8. DO realize that it’s OK to say no to people. You know how precious your time is, and you know that there is only so much that you can put on your plate at any given point during the day. You DO NOT have to post something because someone sent you a really nice email and wants you to promote their shit for free. You DO NOT have to accept every single product that is offered to you for a review/giveaway just because the person addressed you by your first name and told you how much they love your blog. (NEWS FLASH: They “loved” about 100 other blogs that day too). And you DO NOT have to cater to each and every single request from each and every single person in your life each and every single day. You are only one person, and there are only so many hours in a day. LEARN TO SAY “NO” and be alright with it.

9. DO NOT throw a hissy fit and assume that you’ve failed the first time you hit a valley in blogging. Blogging is a series of peaks and valleys, and my entire two-year adventure has been a total up-and-down whirlwind. There are times when I really feel like I’m rockin’ and rollin’ and have an incredible groove going on, and then there are other times where I feel like I’m totally out of the loop and wonder how on earth I’m going to keep moving forward and grow my blog any further. Ride the peaks when you have them, and gather the strength to climb out of the valleys when you find yourself at the bottom of those. The only person who can declare that your blog has “failed” is YOU.

10. DO develop relationships and friendships with other bloggers and people in the social media space, and DO NOT be afraid to ask them for help or inspiration when you need it. I would never be where I am if there had not been people willing to answer my questions and show me the ropes along the way, and I strive to give that back to others whenever I can. I won’t lie…there are people out there who are “non-sharers” and are afraid that they’ll let out the freakin’ blogging secret of the century by answering a question from another blogger. If you encounter a non-sharer, just move on and ask someone else. There is ALWAYS someone who is willing to help. (For the record, I am one of those people, so you can always feel free to email me if you have questions. I will do my best to answer them without sounding like an asshole).


Stay tuned for next year’s survival post on my THREE year anniversary. Yes, I plan on making it that far.


The Untyped Comment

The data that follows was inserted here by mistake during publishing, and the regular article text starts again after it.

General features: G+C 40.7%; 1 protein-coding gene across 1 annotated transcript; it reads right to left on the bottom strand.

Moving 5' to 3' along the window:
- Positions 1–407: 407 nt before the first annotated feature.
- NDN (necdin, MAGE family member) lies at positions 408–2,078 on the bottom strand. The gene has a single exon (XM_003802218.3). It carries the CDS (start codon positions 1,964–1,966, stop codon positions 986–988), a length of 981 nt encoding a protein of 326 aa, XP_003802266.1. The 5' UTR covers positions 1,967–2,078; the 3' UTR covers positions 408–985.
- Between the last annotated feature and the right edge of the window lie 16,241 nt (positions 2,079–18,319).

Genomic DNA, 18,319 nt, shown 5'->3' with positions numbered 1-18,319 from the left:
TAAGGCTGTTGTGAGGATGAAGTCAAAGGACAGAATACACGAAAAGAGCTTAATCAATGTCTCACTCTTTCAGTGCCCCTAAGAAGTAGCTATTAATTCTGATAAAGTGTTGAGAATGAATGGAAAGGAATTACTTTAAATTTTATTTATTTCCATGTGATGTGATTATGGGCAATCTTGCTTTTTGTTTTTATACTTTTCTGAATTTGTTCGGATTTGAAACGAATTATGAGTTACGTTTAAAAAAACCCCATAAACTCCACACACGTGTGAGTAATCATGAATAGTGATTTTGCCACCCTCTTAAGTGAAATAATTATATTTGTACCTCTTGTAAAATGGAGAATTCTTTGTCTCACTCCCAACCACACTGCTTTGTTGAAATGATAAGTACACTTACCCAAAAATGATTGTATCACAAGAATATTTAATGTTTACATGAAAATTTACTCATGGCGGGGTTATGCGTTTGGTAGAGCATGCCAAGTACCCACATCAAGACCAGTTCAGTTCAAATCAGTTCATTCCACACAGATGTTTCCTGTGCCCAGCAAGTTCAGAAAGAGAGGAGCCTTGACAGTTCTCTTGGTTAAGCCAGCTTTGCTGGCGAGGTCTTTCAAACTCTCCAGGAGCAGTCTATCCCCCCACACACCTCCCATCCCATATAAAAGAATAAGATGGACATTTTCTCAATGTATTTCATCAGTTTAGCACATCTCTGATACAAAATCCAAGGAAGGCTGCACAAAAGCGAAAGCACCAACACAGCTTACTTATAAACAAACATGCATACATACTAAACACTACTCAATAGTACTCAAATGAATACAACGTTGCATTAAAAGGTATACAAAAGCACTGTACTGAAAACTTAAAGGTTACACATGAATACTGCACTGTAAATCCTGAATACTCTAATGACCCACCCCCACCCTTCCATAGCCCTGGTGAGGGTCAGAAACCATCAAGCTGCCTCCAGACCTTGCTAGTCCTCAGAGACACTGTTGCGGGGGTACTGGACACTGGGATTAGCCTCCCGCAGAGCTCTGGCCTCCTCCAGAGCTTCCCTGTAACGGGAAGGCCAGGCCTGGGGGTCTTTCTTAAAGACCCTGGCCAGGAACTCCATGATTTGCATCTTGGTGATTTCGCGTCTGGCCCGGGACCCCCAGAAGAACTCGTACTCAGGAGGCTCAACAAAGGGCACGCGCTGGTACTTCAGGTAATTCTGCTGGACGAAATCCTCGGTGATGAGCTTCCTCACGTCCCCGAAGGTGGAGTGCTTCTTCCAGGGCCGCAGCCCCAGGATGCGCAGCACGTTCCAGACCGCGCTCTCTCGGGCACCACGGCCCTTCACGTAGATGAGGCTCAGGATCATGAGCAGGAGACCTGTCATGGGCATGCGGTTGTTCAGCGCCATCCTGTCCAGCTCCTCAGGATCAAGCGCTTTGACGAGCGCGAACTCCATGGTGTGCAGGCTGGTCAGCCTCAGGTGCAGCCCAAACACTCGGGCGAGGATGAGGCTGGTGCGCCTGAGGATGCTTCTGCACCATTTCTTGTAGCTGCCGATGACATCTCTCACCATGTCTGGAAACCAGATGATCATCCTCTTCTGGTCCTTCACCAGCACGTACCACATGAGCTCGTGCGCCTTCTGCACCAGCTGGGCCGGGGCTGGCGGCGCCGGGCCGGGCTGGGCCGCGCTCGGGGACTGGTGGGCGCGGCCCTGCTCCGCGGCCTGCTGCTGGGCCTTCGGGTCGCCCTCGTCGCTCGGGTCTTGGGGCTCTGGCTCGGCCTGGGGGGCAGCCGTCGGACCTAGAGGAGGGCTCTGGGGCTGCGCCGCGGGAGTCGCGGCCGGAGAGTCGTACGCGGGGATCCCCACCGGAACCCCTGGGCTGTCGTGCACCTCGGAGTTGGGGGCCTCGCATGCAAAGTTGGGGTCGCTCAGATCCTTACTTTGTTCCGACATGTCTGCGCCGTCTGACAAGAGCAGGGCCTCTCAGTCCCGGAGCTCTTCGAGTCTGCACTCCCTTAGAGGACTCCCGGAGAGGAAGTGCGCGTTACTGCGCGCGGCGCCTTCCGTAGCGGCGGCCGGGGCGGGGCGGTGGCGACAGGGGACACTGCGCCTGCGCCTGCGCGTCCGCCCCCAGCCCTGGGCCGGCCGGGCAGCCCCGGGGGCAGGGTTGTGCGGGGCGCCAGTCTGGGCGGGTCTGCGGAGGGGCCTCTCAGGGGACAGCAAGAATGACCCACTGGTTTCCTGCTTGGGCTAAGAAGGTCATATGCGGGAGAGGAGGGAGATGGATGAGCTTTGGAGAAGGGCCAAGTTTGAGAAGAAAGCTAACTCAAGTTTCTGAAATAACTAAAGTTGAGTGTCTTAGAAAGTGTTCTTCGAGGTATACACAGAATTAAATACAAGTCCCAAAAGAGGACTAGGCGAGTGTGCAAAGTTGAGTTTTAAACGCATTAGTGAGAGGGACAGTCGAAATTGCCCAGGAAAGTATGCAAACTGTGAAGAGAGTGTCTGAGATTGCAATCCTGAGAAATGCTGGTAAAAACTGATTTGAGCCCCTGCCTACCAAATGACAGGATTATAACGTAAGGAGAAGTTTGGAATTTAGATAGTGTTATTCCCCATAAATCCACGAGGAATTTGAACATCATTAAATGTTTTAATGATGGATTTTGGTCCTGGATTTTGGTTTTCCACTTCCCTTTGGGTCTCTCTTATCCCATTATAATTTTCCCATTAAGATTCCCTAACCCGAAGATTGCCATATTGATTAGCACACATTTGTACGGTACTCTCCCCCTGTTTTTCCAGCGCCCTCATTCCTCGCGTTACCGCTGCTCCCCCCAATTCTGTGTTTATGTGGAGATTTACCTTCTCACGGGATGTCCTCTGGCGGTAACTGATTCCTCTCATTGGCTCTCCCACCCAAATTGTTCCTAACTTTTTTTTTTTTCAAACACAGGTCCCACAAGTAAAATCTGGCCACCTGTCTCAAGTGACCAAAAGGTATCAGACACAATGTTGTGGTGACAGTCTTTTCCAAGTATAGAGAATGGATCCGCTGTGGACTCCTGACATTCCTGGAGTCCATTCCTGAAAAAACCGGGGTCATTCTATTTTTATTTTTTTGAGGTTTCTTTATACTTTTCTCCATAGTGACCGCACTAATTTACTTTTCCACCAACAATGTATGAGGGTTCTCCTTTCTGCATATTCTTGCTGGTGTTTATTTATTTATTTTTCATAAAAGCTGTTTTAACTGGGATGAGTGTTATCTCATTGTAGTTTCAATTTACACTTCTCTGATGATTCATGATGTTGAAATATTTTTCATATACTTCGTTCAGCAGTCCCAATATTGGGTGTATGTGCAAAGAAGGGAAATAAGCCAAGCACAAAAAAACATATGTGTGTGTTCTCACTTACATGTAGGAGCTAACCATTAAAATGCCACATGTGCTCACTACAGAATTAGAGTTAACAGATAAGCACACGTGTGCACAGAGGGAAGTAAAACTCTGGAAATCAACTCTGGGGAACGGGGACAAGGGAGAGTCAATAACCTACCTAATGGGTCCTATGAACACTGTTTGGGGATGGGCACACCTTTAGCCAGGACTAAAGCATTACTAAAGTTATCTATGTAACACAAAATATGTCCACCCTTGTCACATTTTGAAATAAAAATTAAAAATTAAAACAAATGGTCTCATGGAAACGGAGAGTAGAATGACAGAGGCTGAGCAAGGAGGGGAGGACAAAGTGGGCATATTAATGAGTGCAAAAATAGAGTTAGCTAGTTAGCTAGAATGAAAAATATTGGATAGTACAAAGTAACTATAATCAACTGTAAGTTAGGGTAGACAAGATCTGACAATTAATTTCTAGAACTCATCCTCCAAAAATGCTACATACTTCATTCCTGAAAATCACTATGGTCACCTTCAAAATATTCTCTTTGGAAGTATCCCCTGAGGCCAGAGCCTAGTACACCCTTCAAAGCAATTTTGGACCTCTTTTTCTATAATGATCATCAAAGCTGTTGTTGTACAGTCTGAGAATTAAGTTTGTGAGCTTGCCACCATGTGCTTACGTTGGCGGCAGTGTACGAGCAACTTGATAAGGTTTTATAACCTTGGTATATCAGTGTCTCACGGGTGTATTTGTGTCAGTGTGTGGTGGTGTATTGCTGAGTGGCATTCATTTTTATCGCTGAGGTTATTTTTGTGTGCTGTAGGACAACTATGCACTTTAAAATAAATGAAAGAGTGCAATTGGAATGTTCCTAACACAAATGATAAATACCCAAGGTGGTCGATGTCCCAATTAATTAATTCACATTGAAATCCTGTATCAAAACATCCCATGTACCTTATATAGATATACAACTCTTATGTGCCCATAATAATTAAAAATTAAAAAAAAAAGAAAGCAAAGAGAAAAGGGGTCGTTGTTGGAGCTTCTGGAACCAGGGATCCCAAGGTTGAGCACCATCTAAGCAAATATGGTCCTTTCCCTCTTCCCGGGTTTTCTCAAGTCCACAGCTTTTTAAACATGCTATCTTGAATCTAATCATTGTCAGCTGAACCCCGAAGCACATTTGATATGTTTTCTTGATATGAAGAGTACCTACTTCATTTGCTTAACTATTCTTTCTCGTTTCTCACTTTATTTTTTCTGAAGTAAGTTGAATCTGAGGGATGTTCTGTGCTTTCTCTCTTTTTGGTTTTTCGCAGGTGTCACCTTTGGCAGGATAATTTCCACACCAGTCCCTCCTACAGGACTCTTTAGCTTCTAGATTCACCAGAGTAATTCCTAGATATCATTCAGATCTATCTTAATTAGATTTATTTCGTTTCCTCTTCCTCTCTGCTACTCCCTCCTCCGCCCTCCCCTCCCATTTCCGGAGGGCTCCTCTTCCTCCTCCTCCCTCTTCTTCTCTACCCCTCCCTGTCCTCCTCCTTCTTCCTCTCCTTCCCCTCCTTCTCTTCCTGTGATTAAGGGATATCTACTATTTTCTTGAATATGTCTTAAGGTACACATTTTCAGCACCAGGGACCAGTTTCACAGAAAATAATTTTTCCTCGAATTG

This morning, I read a blog post that got to my heart. And yes, I know that this post is completely out of character for me, as I like to primarily stick to humor on The Mommyologist, but this is something that needs to be said, and I feel that it’s something bloggers need to hear. Plus, it’s my friend Shell’s one year anniversary of her Pour Your Heart Out link up, and I’d be a shitty friend if I didn’t participate.

Back to that blog post that I read not even thirty minutes ago…but still can’t get out of my head.

As I read this particular post, I found myself nodding my head the whole way through reading it. I found myself taking deep breaths in and out and feeling validated after hearing this woman’s experiences. And I found myself wanting to reach through my computer and hug this woman, simply because SHE GETS IT.

I won’t go into any of the reasons why, but I just could not leave a comment on this amazing post today. But even though I did not comment, that post potentially changed my life. It resonated with me. It made me feel like I’m worth it. It gave me a little bit of peace. And I cannot thank this blogger who I shall not name enough for writing it.

Too often as bloggers, we let the number of comments we receive on a post determine whether or not we think the post was good, or whether or not anyone enjoyed it. And after my experience this morning, I feel the need to tell bloggers everywhere to keep on writing from their hearts…because you NEVER know who is silently reading along and feeling less isolated because you were brave enough to hit the publish button.

Be grateful for the untyped comment. Because the untyped comments are the most important ones you will ever receive.

You ARE making a difference. NEVER question that.

10 Reasons Why Blogging Is The Best Job Ever

Do you ever feel like you are part of some sort of secret society when it comes to blogging?  I honestly think that it’s one of those things that you just don’t really “get” until you do it yourself.

C’mon…you all know what I’m talking about. I’m referring to the people you know outside of the blogosphere who think that there is no way in hell that you can possibly make a career out of it…or even have your blog be considered a job.

You all know how much I love Facebook, (yes, I’m being sarcastic), and the other night, I had someone mock what I’m doing with the whole blog thing.  This person basically told me that what I’m doing is “cute and fun”, but that it will never amount to more than that. Yes…I know that she’s just jealous of me, because I’ve pretty much realized that when people try and cut you down, it’s because they are unhappy with their own lives, and it makes them feel better to pretend that what you are doing is not as great as it sounds. For the record, it is. It’s just as awesome as I make it out to be.